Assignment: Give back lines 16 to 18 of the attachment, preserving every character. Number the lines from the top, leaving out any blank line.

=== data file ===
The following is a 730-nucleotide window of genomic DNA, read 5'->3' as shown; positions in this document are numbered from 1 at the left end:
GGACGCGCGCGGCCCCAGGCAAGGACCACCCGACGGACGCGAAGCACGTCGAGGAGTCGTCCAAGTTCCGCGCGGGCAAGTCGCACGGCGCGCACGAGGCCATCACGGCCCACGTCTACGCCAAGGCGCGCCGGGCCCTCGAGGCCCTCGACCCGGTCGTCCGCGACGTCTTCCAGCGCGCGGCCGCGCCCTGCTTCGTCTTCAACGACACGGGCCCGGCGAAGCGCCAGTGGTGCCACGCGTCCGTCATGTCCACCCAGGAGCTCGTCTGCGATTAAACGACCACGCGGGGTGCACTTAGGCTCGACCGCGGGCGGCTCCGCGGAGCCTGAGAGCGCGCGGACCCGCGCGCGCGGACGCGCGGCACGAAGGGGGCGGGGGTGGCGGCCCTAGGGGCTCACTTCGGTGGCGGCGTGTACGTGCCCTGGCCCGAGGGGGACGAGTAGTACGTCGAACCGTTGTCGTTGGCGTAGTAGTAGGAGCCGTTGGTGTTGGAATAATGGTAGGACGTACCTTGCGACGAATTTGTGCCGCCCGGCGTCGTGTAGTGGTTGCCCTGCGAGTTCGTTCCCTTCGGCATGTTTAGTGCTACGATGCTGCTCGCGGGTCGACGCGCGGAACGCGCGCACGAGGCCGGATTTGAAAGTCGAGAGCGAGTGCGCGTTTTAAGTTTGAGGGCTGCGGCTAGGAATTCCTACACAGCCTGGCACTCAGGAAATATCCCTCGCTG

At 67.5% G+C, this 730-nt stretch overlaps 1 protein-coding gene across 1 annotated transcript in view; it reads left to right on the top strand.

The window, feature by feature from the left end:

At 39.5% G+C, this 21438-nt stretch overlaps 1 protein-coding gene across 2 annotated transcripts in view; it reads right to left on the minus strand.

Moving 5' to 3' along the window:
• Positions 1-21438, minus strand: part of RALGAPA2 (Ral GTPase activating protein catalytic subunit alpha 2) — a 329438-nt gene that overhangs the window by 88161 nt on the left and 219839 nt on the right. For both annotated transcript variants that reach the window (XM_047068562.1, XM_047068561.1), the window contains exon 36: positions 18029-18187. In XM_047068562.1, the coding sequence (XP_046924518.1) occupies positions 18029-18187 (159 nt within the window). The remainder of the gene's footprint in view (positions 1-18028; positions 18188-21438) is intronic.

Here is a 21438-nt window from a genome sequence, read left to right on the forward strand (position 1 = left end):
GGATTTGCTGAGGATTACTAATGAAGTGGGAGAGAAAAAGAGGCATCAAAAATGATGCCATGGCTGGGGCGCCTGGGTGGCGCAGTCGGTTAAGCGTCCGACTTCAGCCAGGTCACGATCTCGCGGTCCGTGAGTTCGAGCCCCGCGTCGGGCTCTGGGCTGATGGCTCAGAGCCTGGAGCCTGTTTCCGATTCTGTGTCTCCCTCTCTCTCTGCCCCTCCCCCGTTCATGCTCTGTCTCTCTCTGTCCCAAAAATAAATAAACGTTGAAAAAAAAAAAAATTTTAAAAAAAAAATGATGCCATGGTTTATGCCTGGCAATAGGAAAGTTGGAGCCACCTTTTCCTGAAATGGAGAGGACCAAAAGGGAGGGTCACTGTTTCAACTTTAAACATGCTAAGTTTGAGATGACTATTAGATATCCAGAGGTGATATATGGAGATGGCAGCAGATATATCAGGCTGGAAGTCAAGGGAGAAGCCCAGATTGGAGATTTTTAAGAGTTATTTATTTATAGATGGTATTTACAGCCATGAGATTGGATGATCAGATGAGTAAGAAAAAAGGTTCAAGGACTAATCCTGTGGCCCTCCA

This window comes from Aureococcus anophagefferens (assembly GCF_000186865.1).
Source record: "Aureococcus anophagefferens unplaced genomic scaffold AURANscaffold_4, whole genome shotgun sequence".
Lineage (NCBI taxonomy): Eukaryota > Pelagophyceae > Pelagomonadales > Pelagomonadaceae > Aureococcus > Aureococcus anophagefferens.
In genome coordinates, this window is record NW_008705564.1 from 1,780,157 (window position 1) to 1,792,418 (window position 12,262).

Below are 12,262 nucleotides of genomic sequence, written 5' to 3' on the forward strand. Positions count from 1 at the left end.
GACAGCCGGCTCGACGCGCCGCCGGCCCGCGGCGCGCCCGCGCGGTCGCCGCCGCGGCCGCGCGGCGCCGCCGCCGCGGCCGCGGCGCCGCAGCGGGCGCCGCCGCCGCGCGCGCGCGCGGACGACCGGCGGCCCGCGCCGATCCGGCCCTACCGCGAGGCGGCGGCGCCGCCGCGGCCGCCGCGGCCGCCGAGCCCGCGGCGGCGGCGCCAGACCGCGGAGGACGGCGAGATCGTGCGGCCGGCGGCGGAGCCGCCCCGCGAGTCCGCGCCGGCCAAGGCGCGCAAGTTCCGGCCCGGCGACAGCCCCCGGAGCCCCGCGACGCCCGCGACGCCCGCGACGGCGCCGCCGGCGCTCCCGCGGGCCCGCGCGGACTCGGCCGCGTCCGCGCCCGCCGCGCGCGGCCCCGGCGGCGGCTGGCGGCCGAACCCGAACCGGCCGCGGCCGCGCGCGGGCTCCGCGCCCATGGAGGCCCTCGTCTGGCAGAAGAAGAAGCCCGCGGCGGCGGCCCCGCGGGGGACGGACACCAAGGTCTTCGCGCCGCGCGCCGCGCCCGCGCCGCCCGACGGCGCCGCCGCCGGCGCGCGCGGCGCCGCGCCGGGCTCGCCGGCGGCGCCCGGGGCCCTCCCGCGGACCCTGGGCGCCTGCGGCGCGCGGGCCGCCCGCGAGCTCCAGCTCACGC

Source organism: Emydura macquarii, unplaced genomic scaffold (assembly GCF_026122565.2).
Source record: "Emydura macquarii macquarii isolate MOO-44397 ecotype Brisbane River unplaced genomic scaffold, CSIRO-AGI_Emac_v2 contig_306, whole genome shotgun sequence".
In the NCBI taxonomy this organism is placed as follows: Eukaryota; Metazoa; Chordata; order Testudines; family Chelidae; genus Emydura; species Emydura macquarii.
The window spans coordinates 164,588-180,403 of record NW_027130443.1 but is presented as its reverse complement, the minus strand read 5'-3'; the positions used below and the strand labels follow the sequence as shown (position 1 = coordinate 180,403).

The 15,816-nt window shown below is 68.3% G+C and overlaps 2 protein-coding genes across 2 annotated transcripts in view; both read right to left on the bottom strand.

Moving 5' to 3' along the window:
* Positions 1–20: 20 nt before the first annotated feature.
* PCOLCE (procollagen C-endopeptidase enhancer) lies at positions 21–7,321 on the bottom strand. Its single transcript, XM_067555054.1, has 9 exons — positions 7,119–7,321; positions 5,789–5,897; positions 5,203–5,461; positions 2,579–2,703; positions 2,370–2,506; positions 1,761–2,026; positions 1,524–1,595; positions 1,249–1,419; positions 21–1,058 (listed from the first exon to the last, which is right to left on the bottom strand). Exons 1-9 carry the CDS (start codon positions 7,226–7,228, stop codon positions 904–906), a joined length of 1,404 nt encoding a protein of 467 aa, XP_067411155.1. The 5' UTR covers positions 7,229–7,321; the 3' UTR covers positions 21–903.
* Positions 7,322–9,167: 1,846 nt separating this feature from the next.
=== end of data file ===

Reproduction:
Source organism: Emydura macquarii, unplaced genomic scaffold (assembly GCF_026122565.2).
Source record: "Emydura macquarii macquarii isolate MOO-44397 ecotype Brisbane River unplaced genomic scaffold, CSIRO-AGI_Emac_v2 contig_306, whole genome shotgun sequence".
In the NCBI taxonomy this organism is placed as follows: Eukaryota; Metazoa; Chordata; order Testudines; family Chelidae; genus Emydura; species Emydura macquarii.